18 Friday January 2019
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Overview of Avian InfluenzaAvian influenza (AI) viruses infect domestic poultry, and pet, zoo, and wild birds. In domestic poultry, AI viruses are typically of low pathogenicity (LP), causing subclinical infections, respiratory disease, or drops in egg production. However, a few AI viruses cause severe systemic infections with high mortality. This highly pathogenic (HP) form of the disease has historically been called fowl plague. In most wild birds, AI viral infections are subclinical except for the recent H5N1 HP AI viruses of Eurasian lineage.


Avian influenza viruses are type A orthomyxoviruses characterized by antigenically homologous nucleoprotein and matrix internal proteins, which are identified by serology in agar gel immuno-diffusion (AGID) tests. AI viruses are further divided into 16 hemagglutinin (H1-16) and 9 neura-minidase (N1-9) subtypes based on hemagglutinin inhibition and neuraminidase inhibition tests, respectively. Most AI viruses (H1-16 subtypes) are of low pathogenicity but some of the H5 and H7 AI viruses are highly pathogenic for chickens, turkeys, and related gallinaceous domestic poultry.

Epidemiology and Transmission

LP AI viruses are distributed worldwide and are recovered frequently from clinically normal shorebirds and migrating waterfowl. Occasionally, LP viruses are recovered from imported pet birds and ratites. The viruses may be present in village or backyard flocks and other birds sold through live-poultry markets, but most commercially raised poultry in developed countries are free of AI viruses. The HP viruses arise from mutation of some H5 and H7 LP viruses and cause devastating epidemics. Stamping-out programs are used to quickly eliminate the HP viruses.

The incubation period is highly variable and ranges from a few days to 2 wk. Transmission between individual birds is by ingestion or inhalation. Naturally and experimentally, cats and dogs have been infected with one strain of H5N1 Eurasian HP AI virus. Experimental infections occurred following respiratory exposure, ingestion of infected chickens, or contact exposure, but cats were more susceptible than dogs. Potentially, domestic pets could serve as a transmission vector between farms, but the ability of other AI viruses, including other H5N1 strains, to infect pets is unknown. Other mammals that have been experimentally infected include pigs, ferrets, rats, rabbits, guinea pigs, mice, mink, and nonhuman primates. Transmission between farms is the result of breaches in biosecurity practices, principally by movement of infected poultry or contaminated feces and respiratory secretions on fomites such as equipment or clothing. Airborne dissemination may be important over limited distances. Limited spread by wild birds of the Eurasian H5N1 HP AI virus has been suggested but is not typical of other HP AI viruses.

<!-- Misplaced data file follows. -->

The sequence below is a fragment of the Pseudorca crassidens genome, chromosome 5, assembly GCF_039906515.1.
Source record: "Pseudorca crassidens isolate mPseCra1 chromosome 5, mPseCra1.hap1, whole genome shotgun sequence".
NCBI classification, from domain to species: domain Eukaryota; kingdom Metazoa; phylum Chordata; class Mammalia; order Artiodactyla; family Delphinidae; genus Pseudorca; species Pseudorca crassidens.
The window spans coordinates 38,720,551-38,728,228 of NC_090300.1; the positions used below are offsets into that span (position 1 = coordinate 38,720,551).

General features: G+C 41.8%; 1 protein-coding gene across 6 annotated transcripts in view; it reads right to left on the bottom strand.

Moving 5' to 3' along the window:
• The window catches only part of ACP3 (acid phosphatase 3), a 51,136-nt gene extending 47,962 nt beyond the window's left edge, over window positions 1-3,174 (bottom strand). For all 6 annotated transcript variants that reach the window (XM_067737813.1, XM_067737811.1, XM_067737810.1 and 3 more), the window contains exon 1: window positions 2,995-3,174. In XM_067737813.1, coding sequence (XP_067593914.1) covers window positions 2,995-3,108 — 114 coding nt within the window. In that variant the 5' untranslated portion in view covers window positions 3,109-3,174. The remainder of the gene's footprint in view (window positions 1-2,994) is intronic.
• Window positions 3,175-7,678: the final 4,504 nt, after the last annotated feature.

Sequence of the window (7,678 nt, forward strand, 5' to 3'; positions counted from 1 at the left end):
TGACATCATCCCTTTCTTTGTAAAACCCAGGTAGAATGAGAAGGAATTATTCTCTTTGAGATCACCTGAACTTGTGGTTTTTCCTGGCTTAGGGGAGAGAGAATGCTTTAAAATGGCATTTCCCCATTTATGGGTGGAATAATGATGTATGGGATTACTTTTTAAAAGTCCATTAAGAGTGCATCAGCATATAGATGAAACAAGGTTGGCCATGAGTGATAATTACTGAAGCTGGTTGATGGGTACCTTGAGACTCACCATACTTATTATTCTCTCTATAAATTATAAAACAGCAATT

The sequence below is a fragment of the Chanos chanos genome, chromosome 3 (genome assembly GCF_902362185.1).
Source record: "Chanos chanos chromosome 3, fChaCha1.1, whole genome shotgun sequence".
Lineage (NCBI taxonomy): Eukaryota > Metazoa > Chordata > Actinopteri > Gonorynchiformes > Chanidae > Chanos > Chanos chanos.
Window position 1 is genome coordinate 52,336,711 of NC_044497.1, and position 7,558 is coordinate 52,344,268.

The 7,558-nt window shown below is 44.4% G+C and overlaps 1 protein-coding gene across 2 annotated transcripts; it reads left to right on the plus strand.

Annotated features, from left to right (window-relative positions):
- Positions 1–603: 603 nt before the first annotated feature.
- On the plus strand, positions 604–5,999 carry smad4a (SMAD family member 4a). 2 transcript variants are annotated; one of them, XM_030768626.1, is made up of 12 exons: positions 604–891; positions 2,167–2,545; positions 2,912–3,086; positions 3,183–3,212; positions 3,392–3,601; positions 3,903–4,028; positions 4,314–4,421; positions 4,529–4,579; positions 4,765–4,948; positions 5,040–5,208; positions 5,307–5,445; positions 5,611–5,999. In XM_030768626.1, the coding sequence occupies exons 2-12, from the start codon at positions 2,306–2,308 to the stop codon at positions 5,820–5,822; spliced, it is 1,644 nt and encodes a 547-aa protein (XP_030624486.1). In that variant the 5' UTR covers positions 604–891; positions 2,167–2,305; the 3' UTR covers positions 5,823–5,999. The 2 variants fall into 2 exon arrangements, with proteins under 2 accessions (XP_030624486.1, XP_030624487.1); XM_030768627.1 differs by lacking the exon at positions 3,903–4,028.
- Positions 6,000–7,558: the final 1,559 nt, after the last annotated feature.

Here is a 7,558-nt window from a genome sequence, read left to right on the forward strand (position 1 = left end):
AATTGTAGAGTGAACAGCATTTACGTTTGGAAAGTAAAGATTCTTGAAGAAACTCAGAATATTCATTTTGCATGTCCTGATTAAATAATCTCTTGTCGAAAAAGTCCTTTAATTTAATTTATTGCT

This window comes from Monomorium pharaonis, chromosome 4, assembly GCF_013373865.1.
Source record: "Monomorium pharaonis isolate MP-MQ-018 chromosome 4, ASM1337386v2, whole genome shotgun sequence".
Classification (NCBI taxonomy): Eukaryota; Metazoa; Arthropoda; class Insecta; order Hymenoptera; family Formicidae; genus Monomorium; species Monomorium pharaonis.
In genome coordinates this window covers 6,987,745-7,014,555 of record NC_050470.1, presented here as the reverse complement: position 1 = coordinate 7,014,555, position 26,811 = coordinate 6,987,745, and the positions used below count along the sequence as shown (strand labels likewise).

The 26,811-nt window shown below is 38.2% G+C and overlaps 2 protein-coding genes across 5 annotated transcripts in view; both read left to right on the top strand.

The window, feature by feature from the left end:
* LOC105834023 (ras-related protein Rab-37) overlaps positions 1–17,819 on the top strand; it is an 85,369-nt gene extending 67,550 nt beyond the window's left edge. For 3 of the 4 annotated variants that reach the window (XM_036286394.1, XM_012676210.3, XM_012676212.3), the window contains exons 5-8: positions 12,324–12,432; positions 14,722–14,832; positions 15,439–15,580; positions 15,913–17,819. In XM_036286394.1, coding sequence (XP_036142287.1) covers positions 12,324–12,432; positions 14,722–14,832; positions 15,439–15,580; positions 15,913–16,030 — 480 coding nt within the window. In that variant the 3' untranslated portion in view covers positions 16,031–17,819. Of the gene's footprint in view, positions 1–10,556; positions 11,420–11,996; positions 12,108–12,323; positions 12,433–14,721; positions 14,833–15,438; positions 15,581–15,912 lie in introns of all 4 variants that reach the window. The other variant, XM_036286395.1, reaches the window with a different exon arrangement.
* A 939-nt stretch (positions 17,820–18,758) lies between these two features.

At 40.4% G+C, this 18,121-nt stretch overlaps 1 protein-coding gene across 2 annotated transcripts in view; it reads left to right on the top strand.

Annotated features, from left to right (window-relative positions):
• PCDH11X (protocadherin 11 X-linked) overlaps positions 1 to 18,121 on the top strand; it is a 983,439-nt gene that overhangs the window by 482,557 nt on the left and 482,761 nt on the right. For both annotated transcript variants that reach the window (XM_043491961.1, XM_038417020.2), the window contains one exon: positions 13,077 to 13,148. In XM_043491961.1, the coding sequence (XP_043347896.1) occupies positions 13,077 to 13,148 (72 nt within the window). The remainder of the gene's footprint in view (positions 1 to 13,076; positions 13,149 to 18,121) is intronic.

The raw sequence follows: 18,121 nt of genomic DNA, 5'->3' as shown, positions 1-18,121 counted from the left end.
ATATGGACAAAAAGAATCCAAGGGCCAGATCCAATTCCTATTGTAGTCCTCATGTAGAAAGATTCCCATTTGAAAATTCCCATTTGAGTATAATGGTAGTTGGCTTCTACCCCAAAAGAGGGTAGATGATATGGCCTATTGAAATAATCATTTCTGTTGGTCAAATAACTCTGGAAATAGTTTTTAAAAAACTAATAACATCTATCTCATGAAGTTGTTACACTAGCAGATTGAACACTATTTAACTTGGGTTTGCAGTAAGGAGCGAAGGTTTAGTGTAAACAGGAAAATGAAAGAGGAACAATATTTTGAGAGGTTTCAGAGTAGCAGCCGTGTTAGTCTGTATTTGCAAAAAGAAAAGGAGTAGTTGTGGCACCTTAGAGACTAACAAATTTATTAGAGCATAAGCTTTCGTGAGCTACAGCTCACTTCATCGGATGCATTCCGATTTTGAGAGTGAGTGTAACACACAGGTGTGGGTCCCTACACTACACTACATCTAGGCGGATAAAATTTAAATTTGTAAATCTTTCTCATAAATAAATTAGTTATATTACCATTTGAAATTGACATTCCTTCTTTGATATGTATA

Clinical Findings and Lesions

Clinical signs, severity of disease, and mortality rates vary depending on AI virus strain and host species.

Low Pathogenicity AI Viruses

These AI viruses typically produce respiratory signs such as sneezing, coughing, ocular and nasal discharge, and swollen infraorbital sinuses in poultry. Sinusitis is common in domestic ducks, quail, and turkeys. Lesions in the respiratory tract typically include congestion and inflammation of the trachea and lungs. In layers and breeders, there may be decreased egg production or fertility, ova rupture (evident as yolk in the abdominal cavity) or involution, or mucosal edema and inflammatory exudates in the lumen of the oviduct. A few layer and breeder chickens may have acute renal failure and visceral urate deposition (visceral gout). The morbidity and mortality is usually low unless accompanied by secondary bacterial or viral infections or aggravated by environmental stressors.
High Pathogenicity AI Viruses

Even in the absence of secondary pathogens, HP viruses cause severe, systemic disease with high mortality in chickens, turkeys, and other gallinaceous poultry. In peracute cases, clinical signs or gross lesions may be lacking before death. However, in acute cases, lesions may include cyanosis and edema of the head, comb, wattle, and snood (turkey); edema and red discoloration of the shanks and feet due to subcutaneous ecchymotic hemorrhages; petechial hemorrhages on visceral organs and in muscles; and blood-tinged oral and nasal discharges. In severely affected birds, greenish diarrhea is common. Birds that survive the peracute infection may develop CNS involvement evident as torticollis, opisthotonos, incoordination, paralysis, and drooping wings. The location and severity of microscopic lesions are highly variable and may consist of edema, hemorrhage, and necrosis in parenchymal cells of multiple visceral organs, skin, and CNS.